JOHNSTOWN — Don Jakeway had sad news for Johnstown coach Mike Carter last Friday night.
“I won’t be here for a while.”
Jakeway, one of the most decorated veterans of World War II and a Johnstown legend, has been raising the flag before home football games for more than 40 years. But a knee replacement loomed Thursday, sidelining him for several weeks. He and Carter talk before and after every home game.
“We’ll probably still wheel him out there somehow, just so he’s still a part of Friday nights,” said Jakeway’s son, Kim, a former principal and athletic director at Johnstown. “He loves Mike Carter.”
And he loves Johnstown. Jakeway, who turns 93 in January, was a three-sport star for the Johnnies and has dedicated his life to the school and town. He is Johnstown’s Favorite Fan.
Jakeway nearly didn’t make it home from World War II after starring in football, baseball and basketball for the Johnnies and graduating in 1942. Football was his best sport.
“I was 138 pounds, but I was fast,” he said. “I played running back, linebacker and safety, back when they ran the single wing.”
Capital University offered him a scholarship, but the military beckoned. He enlisted in the U.S. Army the year he graduated.
In June 1944, Sgt. Jakeway parachuted into Normandy, France, on D-Day with the 508th Parachute Infantry Regiment as part of the 82nd Airborne Division. He landed in a tree near a church, only about 50 yards from a German camp. That tree saved his life, and he’s been back to visit it four times, including last year as part of D-Day’s 70th anniversary. He was on the VIP stage.
He was hospitalized later in the war after being hit by German artillery, then returned to combat in the Battle of the Bulge, where a sniper shot him through the lung. The ambulance carrying him rolled over repeatedly, killing everyone except him. Jakeway nearly bled to death; his demise was prevented by the temperature, which fell to minus 23.
Jakeway’s unit helped rescue a Jewish family that had been hiding in their attic for 25 months from the Nazis. He has received 21 medals, including the Bronze Star and Purple Heart; is regularly honored in ceremonies and at parades; and still speaks often about his experiences.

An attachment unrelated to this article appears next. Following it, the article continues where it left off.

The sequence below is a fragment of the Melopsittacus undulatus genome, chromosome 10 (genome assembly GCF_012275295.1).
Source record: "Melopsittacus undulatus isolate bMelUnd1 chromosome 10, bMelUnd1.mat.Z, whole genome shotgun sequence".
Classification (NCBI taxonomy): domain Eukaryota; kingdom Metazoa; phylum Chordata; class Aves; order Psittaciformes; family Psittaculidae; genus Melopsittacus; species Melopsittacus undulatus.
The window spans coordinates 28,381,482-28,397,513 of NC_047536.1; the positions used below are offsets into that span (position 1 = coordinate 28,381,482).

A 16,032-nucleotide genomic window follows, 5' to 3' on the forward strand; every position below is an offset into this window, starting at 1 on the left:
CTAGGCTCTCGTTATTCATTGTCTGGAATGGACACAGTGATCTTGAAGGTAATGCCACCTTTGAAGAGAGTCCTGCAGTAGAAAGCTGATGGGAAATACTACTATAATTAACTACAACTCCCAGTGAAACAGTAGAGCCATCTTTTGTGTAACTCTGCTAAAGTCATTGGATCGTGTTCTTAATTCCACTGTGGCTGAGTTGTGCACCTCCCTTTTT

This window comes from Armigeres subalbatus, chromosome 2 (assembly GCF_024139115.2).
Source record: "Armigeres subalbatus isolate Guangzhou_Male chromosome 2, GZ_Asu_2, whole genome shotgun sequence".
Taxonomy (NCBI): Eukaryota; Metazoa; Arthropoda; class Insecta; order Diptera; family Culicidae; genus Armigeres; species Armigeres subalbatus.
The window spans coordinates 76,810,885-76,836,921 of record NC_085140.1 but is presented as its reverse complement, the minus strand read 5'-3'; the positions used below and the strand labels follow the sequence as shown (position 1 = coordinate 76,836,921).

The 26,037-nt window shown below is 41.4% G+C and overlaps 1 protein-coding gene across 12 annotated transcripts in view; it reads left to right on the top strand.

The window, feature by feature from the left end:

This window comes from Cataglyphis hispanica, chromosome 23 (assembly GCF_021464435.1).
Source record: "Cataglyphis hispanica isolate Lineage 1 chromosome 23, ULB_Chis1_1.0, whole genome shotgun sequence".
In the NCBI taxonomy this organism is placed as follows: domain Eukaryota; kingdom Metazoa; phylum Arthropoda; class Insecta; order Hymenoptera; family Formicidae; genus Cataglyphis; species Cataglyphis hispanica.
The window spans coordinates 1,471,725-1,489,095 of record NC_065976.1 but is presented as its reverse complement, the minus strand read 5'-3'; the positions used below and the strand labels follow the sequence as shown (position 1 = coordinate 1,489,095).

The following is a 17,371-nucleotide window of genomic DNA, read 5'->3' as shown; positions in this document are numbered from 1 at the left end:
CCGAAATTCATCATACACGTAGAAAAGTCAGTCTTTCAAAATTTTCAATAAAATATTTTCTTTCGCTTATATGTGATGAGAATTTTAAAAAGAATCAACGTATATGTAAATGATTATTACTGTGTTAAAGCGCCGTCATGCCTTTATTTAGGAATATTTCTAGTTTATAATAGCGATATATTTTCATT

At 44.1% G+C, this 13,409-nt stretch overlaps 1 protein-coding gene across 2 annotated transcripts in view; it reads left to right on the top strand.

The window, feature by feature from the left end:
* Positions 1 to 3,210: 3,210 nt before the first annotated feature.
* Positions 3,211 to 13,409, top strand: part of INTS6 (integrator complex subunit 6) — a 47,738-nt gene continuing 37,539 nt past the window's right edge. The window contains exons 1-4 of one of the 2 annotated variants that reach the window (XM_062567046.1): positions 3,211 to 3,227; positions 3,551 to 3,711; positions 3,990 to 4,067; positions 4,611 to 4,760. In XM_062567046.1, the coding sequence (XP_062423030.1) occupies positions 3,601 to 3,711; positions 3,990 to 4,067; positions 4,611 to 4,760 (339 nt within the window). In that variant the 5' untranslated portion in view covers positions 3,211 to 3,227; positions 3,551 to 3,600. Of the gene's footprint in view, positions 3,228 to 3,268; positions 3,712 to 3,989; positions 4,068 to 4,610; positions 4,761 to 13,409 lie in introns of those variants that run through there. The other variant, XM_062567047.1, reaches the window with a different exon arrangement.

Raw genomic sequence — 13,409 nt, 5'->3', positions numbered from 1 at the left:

“When I came back home, I made up my mind I was going to give back a little bit,” he said.
He’s been giving back, a lot, ever since, despite having a bullet fragment in his head and shrapnel in his body.
After starting work at Shell gas station, Jakeway later worked for Agri Tech Steel, then EPCO, a manufacturer of drinking fountains where he retired as director of international operations. He traveled to more than 100 countries, but his feet were firmly on the ground in Johnstown.
He and his wife, Roselyn, will celebrate their 69th anniversary next June and have lived at their house on Saratoga Drive since 1969. Oldest son Donnie lives in Texas, while sons Kim and David live nearby and daughter Denise works in neighboring Knox County. His grandson, Trenton, is a Johnnies freshman football player, while great-granddaughter Tanner was homecoming queen a couple of years ago.
Jakeway built Don Jakeway Little League baseball field when Kim was 8 or 9 years old.
“You played under the lights, got to be announced, with the big scoreboard,” Kim said. “It was the highlight of our lives for many of us.”
He also built Don Jakeway football field, which still hosts games at Adams Middle School, site of the old high school.
He has coached youth baseball, basketball and football, including a few years of middle school football with his son.
“I loved having him with me,” Kim said. “He’s just so competitive.”
Then there were his 20-plus years as president of the athletic boosters while also filming football games.
“He cooked meals, washed uniforms, you name it,” Kim said. “At away games when I was filming, I put up 40-foot paint scaffolding because there usually were no visiting press boxes,” Don said.
He has Don Jakeway Place, at Ohio 37 and U.S. 62, named after him in Johnstown, as well as a golf league at Hillcrest. Jakeway has been Johnstown Village Council president, while also taking charge of the local Kiwanis Club and the American Legion, where he has raised large sums for charity.
His late friend, Lou Mitchell, donated $100,000 for the Don Jakeway Scholarship, with $5,000 awarded annually to college-bound Johnstown athletes. Jakeway started the Silas Miller Memorial Golf Outing at St. Albans, named after a World War II friend, and it’s in its 20th year as a fundraiser for school sports teams.
Jakeway took nine years to write a book about his war experience, “Paratroopers Do Or Die,” and it recently sold out again.
“It’s not just about me,” he insisted.
Much like his life in Johnstown, where he made a vow to help senior citizens, people who are disabled and anyone else he could.
“He made that pledge, and he has kept to it,” Kim Jakeway said.
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